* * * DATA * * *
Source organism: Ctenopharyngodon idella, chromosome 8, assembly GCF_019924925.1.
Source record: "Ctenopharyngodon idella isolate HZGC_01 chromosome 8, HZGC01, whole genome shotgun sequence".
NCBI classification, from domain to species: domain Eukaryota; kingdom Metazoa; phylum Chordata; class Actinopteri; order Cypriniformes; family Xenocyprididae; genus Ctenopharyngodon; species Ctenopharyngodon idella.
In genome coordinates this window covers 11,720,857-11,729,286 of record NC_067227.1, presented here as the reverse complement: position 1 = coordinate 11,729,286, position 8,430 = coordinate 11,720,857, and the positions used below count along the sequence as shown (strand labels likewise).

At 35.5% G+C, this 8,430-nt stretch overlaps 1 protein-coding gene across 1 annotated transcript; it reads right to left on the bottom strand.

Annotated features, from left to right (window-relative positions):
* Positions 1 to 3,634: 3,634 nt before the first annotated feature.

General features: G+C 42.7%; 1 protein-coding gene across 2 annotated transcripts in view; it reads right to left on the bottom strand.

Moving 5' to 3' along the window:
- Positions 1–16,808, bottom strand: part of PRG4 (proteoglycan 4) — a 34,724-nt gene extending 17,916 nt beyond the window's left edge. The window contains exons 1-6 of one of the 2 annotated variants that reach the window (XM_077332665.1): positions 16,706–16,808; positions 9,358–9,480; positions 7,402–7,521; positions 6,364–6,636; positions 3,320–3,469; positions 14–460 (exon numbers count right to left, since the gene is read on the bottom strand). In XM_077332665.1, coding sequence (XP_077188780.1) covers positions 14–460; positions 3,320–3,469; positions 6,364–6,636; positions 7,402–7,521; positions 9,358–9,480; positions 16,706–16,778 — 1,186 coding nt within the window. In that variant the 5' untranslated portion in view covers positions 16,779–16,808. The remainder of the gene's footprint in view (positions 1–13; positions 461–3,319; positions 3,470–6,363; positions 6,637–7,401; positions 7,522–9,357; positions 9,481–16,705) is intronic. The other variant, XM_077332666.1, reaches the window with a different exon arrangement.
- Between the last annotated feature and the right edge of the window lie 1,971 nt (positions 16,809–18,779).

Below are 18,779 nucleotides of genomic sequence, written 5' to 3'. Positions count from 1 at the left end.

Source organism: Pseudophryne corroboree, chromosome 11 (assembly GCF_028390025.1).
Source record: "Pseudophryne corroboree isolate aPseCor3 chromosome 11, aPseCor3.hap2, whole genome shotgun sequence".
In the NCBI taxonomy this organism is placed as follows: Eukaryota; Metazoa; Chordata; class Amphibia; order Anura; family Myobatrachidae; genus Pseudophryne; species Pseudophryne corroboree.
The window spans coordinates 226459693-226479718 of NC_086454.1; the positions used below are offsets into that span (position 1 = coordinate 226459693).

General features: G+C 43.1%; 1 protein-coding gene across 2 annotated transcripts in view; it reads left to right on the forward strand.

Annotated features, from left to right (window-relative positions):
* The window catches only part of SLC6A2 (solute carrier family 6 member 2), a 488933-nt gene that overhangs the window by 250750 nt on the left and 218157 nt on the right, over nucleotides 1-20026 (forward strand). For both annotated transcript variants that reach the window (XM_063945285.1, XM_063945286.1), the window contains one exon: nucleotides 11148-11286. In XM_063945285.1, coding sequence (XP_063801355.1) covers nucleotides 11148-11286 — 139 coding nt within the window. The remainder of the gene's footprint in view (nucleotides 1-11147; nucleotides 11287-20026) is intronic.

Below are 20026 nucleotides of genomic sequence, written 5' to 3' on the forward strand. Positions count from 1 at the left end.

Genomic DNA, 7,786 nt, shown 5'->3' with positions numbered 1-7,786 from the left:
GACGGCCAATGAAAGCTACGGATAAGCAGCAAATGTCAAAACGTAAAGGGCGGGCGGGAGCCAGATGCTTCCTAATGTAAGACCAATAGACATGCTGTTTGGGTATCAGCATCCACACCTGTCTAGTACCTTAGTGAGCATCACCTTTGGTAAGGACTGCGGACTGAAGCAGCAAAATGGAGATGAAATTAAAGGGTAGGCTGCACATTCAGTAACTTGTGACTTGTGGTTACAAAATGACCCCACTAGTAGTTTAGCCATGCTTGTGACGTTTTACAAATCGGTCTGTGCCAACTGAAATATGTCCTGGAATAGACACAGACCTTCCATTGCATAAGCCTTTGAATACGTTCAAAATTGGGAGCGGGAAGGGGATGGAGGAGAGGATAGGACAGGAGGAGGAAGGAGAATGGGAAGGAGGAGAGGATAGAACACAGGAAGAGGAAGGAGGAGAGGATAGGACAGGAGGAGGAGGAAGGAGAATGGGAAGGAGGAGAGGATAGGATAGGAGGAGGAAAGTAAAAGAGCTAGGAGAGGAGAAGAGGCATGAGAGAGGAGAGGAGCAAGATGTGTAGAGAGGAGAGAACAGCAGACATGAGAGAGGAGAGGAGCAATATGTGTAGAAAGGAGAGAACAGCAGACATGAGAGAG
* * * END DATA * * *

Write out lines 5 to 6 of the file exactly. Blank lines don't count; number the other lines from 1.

At 35.5% G+C, this 8,430-nt stretch overlaps 1 protein-coding gene across 1 annotated transcript; it reads right to left on the bottom strand.

Annotated features, from left to right (window-relative positions):